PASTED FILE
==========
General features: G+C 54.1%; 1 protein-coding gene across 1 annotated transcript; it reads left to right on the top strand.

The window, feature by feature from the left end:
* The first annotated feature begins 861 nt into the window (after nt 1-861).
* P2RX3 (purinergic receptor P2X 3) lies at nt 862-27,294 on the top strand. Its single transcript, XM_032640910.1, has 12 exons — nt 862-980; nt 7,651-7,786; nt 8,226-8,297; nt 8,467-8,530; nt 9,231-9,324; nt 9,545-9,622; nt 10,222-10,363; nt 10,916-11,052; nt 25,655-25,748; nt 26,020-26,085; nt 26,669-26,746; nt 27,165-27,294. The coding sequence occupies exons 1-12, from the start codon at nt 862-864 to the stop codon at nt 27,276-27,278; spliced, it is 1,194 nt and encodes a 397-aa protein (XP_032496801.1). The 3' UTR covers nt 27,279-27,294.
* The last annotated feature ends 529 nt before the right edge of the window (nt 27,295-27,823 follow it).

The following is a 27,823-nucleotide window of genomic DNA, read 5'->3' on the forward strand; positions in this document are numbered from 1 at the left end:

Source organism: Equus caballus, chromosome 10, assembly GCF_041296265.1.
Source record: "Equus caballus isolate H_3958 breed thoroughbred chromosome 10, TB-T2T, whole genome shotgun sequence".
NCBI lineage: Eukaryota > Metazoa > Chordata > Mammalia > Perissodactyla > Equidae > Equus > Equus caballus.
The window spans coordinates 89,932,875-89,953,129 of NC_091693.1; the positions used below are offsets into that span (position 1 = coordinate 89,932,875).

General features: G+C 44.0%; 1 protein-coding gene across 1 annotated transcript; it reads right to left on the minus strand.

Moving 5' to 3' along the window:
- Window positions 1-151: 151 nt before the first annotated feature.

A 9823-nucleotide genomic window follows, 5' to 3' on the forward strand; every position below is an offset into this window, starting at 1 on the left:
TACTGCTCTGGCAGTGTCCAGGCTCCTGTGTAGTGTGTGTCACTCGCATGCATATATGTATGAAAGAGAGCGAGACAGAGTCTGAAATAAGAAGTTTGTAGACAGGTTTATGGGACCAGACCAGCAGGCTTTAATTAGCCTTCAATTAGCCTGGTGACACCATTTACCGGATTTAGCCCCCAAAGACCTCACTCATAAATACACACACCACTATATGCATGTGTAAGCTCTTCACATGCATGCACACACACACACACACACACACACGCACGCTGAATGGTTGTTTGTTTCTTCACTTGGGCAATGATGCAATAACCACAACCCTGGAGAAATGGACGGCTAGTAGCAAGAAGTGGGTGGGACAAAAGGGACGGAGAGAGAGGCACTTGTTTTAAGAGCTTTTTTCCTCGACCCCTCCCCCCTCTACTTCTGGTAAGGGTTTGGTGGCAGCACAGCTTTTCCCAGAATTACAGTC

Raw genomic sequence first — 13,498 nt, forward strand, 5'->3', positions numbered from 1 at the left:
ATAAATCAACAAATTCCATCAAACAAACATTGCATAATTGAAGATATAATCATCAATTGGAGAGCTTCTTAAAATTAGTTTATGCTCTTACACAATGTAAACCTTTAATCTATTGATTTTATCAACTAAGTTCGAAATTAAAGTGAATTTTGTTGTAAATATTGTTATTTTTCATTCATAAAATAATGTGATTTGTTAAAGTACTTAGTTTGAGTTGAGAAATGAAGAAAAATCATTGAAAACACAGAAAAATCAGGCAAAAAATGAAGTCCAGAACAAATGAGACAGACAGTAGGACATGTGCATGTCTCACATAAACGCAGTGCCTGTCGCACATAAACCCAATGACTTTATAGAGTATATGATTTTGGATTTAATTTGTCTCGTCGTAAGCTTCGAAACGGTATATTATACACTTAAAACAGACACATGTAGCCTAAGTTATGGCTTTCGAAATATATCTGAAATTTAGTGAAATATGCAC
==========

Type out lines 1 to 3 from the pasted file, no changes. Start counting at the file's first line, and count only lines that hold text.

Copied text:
General features: G+C 54.1%; 1 protein-coding gene across 1 annotated transcript; it reads left to right on the top strand.

The window, feature by feature from the left end:
* The first annotated feature begins 861 nt into the window (after nt 1-861).